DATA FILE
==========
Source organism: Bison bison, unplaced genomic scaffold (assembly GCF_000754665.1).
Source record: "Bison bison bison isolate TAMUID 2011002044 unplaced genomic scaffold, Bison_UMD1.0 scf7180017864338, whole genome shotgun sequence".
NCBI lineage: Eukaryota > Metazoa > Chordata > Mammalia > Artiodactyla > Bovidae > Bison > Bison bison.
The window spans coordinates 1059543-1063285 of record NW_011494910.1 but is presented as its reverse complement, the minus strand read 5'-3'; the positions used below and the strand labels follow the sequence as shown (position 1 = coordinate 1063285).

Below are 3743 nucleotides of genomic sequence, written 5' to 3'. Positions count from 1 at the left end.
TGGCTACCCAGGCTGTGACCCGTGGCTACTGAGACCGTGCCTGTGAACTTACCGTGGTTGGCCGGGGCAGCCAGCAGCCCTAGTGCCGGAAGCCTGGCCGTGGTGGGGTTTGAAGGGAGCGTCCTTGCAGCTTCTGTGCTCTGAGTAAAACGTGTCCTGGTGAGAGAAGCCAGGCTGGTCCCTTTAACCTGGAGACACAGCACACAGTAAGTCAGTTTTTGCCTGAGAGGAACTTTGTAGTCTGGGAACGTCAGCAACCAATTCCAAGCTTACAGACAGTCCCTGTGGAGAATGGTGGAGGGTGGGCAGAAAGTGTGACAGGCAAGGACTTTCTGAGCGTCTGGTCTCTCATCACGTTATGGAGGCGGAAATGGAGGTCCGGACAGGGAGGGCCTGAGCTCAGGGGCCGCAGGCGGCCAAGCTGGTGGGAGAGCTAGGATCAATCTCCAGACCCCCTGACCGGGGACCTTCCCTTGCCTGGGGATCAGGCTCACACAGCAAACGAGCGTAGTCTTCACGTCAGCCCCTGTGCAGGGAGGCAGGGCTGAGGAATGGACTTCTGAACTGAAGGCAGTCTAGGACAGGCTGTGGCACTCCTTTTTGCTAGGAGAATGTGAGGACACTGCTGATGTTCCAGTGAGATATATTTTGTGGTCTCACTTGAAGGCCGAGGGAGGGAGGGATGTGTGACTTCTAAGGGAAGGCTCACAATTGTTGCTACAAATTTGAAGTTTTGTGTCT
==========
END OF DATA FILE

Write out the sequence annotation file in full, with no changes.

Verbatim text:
Source organism: Bison bison, unplaced genomic scaffold (assembly GCF_000754665.1).
Source record: "Bison bison bison isolate TAMUID 2011002044 unplaced genomic scaffold, Bison_UMD1.0 scf7180017864338, whole genome shotgun sequence".
NCBI lineage: Eukaryota > Metazoa > Chordata > Mammalia > Artiodactyla > Bovidae > Bison > Bison bison.
The window spans coordinates 1059543-1063285 of record NW_011494910.1 but is presented as its reverse complement, the minus strand read 5'-3'; the positions used below and the strand labels follow the sequence as shown (position 1 = coordinate 1063285).

Below are 3743 nucleotides of genomic sequence, written 5' to 3'. Positions count from 1 at the left end.
TGGCTACCCAGGCTGTGACCCGTGGCTACTGAGACCGTGCCTGTGAACTTACCGTGGTTGGCCGGGGCAGCCAGCAGCCCTAGTGCCGGAAGCCTGGCCGTGGTGGGGTTTGAAGGGAGCGTCCTTGCAGCTTCTGTGCTCTGAGTAAAACGTGTCCTGGTGAGAGAAGCCAGGCTGGTCCCTTTAACCTGGAGACACAGCACACAGTAAGTCAGTTTTTGCCTGAGAGGAACTTTGTAGTCTGGGAACGTCAGCAACCAATTCCAAGCTTACAGACAGTCCCTGTGGAGAATGGTGGAGGGTGGGCAGAAAGTGTGACAGGCAAGGACTTTCTGAGCGTCTGGTCTCTCATCACGTTATGGAGGCGGAAATGGAGGTCCGGACAGGGAGGGCCTGAGCTCAGGGGCCGCAGGCGGCCAAGCTGGTGGGAGAGCTAGGATCAATCTCCAGACCCCCTGACCGGGGACCTTCCCTTGCCTGGGGATCAGGCTCACACAGCAAACGAGCGTAGTCTTCACGTCAGCCCCTGTGCAGGGAGGCAGGGCTGAGGAATGGACTTCTGAACTGAAGGCAGTCTAGGACAGGCTGTGGCACTCCTTTTTGCTAGGAGAATGTGAGGACACTGCTGATGTTCCAGTGAGATATATTTTGTGGTCTCACTTGAAGGCCGAGGGAGGGAGGGATGTGTGACTTCTAAGGGAAGGCTCACAATTGTTGCTACAAATTTGAAGTTTTGTGTCT